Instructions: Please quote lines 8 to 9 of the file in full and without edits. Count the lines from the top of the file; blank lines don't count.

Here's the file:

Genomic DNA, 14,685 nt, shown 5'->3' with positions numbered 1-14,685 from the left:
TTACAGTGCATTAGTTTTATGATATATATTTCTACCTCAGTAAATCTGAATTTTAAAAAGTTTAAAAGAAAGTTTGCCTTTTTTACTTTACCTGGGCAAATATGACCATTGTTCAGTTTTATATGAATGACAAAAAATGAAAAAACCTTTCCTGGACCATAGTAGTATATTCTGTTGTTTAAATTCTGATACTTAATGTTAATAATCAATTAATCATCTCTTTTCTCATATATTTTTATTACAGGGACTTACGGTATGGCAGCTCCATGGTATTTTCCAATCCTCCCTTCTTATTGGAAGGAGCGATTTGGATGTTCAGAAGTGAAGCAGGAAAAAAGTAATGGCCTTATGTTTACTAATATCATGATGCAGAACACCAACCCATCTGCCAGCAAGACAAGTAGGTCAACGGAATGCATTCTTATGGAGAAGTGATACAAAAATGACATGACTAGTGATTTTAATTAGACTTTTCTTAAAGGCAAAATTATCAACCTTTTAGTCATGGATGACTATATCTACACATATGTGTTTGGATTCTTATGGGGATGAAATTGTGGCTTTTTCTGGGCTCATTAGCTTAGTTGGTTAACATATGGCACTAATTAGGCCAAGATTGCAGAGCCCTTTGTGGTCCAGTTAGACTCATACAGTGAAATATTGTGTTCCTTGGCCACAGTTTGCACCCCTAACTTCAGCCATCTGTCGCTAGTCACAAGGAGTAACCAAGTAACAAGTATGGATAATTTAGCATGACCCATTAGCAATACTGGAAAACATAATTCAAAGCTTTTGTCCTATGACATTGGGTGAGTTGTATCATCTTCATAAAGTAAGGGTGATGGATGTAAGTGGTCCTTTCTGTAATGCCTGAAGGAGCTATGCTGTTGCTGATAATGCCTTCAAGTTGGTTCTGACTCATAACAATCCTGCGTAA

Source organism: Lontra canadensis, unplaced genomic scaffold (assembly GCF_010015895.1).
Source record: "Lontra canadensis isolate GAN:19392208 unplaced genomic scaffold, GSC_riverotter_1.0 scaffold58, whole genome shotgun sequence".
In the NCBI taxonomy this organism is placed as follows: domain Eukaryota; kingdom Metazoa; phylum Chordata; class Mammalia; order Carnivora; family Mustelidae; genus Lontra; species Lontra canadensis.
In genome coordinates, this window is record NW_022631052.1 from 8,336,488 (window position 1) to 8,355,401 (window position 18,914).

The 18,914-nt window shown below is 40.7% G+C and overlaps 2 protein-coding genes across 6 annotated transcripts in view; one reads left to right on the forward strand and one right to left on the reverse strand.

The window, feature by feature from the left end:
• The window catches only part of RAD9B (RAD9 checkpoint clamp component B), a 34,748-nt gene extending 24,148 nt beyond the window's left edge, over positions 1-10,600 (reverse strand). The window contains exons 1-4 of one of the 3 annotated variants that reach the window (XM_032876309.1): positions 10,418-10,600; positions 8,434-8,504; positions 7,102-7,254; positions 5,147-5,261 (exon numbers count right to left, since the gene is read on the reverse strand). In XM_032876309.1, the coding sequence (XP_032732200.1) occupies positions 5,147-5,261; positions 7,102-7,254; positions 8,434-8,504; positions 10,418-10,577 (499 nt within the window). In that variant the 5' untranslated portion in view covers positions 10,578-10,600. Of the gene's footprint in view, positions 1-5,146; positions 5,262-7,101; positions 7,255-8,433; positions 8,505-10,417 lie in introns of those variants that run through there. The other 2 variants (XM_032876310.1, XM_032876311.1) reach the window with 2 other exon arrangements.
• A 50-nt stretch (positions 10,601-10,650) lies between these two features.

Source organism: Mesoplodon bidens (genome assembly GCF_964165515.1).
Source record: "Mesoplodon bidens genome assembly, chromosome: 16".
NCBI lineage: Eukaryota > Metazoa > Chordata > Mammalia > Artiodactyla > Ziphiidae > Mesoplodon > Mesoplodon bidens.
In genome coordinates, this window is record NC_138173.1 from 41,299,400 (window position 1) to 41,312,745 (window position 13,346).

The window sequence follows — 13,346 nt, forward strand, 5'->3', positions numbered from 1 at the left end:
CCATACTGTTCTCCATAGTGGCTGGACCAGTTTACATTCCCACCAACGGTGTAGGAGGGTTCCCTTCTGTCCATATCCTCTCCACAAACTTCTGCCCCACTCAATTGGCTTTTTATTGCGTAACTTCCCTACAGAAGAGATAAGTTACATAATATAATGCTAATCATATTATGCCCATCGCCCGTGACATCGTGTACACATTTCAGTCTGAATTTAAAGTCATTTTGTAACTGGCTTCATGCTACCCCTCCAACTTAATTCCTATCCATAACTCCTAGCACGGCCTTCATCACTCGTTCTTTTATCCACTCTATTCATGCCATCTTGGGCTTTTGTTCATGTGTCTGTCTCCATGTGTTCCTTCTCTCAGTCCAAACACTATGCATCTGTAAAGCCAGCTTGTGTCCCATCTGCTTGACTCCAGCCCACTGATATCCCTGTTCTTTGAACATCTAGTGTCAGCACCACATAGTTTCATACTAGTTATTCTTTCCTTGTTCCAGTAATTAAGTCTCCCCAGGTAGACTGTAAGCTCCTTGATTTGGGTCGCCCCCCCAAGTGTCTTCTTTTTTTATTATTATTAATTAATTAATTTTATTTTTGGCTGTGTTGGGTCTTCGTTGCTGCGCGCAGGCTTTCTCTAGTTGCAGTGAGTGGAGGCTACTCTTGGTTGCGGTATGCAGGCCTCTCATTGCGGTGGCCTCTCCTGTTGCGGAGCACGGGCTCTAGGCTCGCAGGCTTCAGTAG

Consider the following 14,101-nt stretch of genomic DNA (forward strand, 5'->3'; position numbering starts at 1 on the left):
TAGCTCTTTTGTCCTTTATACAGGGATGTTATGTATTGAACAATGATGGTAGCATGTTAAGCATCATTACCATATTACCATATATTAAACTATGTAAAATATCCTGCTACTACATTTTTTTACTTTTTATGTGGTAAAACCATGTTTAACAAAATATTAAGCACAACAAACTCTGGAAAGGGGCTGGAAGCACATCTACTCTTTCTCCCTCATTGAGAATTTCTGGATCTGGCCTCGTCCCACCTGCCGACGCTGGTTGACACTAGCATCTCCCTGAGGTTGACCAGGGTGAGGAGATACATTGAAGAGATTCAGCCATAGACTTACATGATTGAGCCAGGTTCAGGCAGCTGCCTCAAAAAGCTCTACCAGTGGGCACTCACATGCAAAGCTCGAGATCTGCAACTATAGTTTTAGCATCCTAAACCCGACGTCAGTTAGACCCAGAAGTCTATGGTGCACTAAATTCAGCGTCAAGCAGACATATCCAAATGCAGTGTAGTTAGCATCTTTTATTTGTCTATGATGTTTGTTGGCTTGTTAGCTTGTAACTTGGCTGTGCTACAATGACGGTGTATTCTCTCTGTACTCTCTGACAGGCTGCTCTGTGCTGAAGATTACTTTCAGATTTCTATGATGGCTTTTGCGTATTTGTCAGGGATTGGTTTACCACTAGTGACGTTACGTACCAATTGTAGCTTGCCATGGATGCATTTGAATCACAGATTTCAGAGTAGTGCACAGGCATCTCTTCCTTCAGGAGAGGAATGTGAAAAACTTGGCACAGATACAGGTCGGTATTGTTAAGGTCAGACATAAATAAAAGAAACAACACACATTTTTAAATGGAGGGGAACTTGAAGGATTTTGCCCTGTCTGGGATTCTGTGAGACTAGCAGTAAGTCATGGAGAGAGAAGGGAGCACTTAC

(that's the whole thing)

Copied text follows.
The window, feature by feature from the left end:
• The window catches only part of RAD9B (RAD9 checkpoint clamp component B), a 34,748-nt gene extending 24,148 nt beyond the window's left edge, over positions 1-10,600 (reverse strand). The window contains exons 1-4 of one of the 3 annotated variants that reach the window (XM_032876309.1): positions 10,418-10,600; positions 8,434-8,504; positions 7,102-7,254; positions 5,147-5,261 (exon numbers count right to left, since the gene is read on the reverse strand). In XM_032876309.1, the coding sequence (XP_032732200.1) occupies positions 5,147-5,261; positions 7,102-7,254; positions 8,434-8,504; positions 10,418-10,577 (499 nt within the window). In that variant the 5' untranslated portion in view covers positions 10,578-10,600. Of the gene's footprint in view, positions 1-5,146; positions 5,262-7,101; positions 7,255-8,433; positions 8,505-10,417 lie in introns of those variants that run through there. The other 2 variants (XM_032876310.1, XM_032876311.1) reach the window with 2 other exon arrangements.